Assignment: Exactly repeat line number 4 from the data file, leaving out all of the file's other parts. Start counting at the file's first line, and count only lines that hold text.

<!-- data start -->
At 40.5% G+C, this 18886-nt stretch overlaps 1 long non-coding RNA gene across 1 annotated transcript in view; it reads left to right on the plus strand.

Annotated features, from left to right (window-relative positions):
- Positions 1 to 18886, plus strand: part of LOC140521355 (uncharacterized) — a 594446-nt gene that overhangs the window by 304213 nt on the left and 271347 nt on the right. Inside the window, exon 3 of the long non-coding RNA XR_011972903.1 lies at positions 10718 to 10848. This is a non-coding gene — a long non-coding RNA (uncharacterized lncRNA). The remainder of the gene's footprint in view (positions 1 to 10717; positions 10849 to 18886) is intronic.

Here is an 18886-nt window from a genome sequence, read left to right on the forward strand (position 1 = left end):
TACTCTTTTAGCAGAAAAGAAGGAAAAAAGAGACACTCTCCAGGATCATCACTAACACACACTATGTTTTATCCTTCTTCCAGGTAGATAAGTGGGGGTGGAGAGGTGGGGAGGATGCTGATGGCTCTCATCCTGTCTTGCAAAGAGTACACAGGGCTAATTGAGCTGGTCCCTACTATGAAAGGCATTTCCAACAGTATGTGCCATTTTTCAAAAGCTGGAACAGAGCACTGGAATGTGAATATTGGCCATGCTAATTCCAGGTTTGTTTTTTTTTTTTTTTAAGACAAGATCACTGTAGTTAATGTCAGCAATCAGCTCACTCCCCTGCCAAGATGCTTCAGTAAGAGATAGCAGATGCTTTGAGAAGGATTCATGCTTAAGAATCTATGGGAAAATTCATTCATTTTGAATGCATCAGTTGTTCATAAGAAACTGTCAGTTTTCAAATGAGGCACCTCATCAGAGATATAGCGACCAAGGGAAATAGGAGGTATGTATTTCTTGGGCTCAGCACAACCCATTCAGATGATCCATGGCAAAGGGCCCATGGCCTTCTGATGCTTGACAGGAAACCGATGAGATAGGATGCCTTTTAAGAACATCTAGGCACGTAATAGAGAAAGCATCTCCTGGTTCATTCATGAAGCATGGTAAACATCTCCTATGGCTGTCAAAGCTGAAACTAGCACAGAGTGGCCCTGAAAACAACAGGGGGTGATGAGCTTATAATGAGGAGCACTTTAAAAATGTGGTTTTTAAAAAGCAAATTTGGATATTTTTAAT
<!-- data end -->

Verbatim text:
Here is an 18886-nt window from a genome sequence, read left to right on the forward strand (position 1 = left end):